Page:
“I love hell. I can’t wait to get back.” These boastfully self-destructive words of Malcolm Lowry serve as epigraph to Thomas McGuane’s sixth novel, Nobody’s Angel. They offer an effectively concise reading of the book, another of McGuane’s quirky, often funny, but finally harrowing journeys into the pit. McGuane has chronicled with rich wit but restrained compassion the compelling need of his characters to embrace their own damnation in such books as his first novel, The Sporting Club (1969), Ninety-Two in the Shade (1973), and Panama (1978). Patrick Fitzpatrick, the resigned, self-betrayed protagonist of Nobody’s Angel, follows the well-worn downward path of McGuane’s earlier heroes, each of whom searches out his destruction in a perverse effort to define his existence. Although Patrick Fitzpatrick walks clear-eyed into his own hell, McGuane recounts his steps with something approaching a sympathy and regret not easily found in his earlier works.
Patrick Fitzpatrick is a Marlboro man of sorrows who suffers from the stress of “the jaggedness-of-the-everyday,” or, as he puts it, the “sadness-for-no-reason.” He fits in his rawboned fashion in the tradition of the Romantic, Existentialist hero: the social outsider, the insistent individualist, the unconfessed believer in possibilities despite the contrary evidence of the world. Patrick has recently returned to the family ranch in Montana to help his grandfather keep the property going. (McGuane himself lives on a ranch in Livingston, Montana, and much of the book’s beauty and strength comes from its sure sense of place.) Patrick has spent many years in the Army, which has proved both a duty and a haven for him. Each of the Fitzpatrick men entered the military as a matter of tradition. His grandfather, Frances X. Fitzpatrick, was a horse soldier in the last days of the Old West and the first days of the new. His father, also named Patrick Fitzpatrick, was a test pilot eventually killed in a spectacular crash. Patrick has served as a tank commander on the East German lines. Thus, the generations have moved away from the land, from nature, and into the mechanical instruments of destruction. For Patrick, the tank has served as a place of refuge. Now, thirty-six years old, given to bouts of furious drinking, he has returned from the safe, protective confines of the tank and the structured military system to the vast, unforgiving world of his past. There, he is faced with bringing order to the marginal ranch, with looking after his irascible and unpredictable grandfather, and with protecting his younger sister Mary, who suffers from “an insufficient resistance to pain of every kind.” The ranch is located in Deadrock, Montana, which, as the author explains, is a corruption of the original name of Deadlock, taken from an “unresolved” battle which occurred there between the United States Cavalry and the Indians. Deadlock or Deadrock, it is an appropriate locale for Patrick’s private battle.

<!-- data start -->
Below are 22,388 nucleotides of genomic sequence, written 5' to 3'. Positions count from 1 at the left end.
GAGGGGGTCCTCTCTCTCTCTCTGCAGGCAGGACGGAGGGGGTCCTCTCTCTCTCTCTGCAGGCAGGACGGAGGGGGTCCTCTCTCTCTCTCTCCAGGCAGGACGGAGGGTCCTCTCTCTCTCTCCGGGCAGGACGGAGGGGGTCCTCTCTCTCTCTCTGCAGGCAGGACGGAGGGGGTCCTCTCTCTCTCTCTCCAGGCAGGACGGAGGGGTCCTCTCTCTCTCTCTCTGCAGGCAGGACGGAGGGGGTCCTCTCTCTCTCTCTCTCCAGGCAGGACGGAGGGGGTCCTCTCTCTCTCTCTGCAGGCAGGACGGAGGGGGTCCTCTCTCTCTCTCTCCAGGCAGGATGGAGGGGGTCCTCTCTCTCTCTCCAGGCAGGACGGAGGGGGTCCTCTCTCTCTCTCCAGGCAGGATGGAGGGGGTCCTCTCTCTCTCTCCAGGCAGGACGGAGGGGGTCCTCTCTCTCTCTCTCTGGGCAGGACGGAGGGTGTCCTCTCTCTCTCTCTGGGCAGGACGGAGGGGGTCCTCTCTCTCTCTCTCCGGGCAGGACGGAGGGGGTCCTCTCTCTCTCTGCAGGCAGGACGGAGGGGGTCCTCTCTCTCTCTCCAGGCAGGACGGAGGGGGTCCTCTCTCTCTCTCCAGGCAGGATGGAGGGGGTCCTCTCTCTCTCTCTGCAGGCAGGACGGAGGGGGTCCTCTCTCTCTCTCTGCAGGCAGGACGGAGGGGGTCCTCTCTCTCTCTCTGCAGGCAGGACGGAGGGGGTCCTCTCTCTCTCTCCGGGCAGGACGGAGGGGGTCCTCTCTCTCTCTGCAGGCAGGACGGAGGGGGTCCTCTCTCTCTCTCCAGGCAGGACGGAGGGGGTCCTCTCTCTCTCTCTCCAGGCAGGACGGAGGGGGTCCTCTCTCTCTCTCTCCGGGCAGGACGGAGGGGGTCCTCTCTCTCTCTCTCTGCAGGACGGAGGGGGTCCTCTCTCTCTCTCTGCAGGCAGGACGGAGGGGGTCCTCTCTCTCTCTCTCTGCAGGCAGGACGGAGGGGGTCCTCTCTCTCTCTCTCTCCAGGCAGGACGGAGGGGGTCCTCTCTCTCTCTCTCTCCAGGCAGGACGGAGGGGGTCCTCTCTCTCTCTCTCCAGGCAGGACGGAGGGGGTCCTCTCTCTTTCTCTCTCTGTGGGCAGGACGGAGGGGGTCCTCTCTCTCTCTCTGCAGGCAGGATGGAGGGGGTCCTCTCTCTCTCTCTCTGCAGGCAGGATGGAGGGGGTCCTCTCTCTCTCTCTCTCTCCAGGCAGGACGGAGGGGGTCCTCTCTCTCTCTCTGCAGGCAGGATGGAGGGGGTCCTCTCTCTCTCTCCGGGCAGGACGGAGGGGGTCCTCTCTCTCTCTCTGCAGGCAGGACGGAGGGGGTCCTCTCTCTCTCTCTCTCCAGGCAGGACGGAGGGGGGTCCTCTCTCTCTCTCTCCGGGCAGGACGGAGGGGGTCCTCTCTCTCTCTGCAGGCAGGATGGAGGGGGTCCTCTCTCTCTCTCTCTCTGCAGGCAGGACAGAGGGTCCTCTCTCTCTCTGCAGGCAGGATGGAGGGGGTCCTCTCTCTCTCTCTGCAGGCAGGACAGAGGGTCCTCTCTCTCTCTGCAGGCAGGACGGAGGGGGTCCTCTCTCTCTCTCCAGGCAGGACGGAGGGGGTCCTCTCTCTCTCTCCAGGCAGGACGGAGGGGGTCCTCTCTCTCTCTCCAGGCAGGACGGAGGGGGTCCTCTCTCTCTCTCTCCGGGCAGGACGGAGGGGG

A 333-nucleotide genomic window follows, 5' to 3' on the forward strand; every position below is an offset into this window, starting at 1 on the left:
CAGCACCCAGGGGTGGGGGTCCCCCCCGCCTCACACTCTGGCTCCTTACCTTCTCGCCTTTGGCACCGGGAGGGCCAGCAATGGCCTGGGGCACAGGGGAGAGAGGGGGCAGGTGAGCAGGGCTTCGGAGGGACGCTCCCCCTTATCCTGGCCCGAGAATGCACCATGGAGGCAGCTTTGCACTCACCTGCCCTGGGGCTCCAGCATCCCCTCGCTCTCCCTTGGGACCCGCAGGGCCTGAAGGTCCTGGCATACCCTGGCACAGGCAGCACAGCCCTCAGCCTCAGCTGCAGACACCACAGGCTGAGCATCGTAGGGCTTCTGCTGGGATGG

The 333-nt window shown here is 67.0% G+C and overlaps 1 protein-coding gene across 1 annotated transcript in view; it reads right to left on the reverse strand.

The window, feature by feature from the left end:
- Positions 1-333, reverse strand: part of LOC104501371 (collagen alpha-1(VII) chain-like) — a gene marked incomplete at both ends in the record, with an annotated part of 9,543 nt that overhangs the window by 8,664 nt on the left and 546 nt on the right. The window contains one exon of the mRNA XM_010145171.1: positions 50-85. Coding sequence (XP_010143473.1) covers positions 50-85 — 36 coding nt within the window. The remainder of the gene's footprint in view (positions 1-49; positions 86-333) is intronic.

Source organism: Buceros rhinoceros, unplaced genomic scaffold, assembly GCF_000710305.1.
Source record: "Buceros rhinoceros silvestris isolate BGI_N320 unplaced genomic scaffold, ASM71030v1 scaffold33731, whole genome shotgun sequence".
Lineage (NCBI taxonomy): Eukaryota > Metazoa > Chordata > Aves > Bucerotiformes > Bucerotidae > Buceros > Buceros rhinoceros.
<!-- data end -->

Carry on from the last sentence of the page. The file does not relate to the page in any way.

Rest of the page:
It is a bewildering world in which Patrick finds himself. His grandfather succinctly describes life: “Don’t add up. God created an impossible situation.” When Mary, who has worked for a time as a prostitute, turns up pregnant in the state mental hospital, Patrick brings her home in the hope of saving her tenuously held sanity. About the same time, he meets Claire Burnett and her husband John, or “Tio,” a rich oilman from Oklahoma. When Tio learns of Patrick’s skill as a horseman, he hires him to train a stallion he owns and to look after Claire, to be “kind of a big brother to the little gal,” while he is away on business. Thus, Patrick is charged with the responsibility for two women, in addition to his grandfather and the ranch, when he feels barely able to look after himself.
Patrick feels that he lives on the edge, that there is no center to his life, that he is an “incomplete” person. He traces his incompleteness to an absence of love. His father, the dead pilot, “had farmed him out, left him as crow bait to education and family history” when he sent Patrick to a preparatory school after his son’s youthful encounters with the law. Moreover, the father, the other Patrick Fitzpatrick, had set an “impossible” standard by dying as he had, “like a comet, igniting in the atmosphere, an archangelic semaphore more dignified than death itself.” His mother, Anita, remarried after his father’s death, a further source of betrayal to Patrick. Only the grandfather serves as a link to a more substantial past, but he refuses to play nostalgia games, and his memories emerge in bits and pieces. Mary has tried to repudiate the family, but she has faced the void only at the loss of her sanity. Even Patrick has taken recourse in fantasy: an imaginary girl named Marion Easterly he created first as an excuse for his teenage wanderings and transgressions and later held as the image of what could never be in the world as he had come to know it. Marion, “beautiful in mind and spirit,” stands by him when too much reality crowds him.
Mary’s suicide, occasioned by the arrival of her mother with her second...
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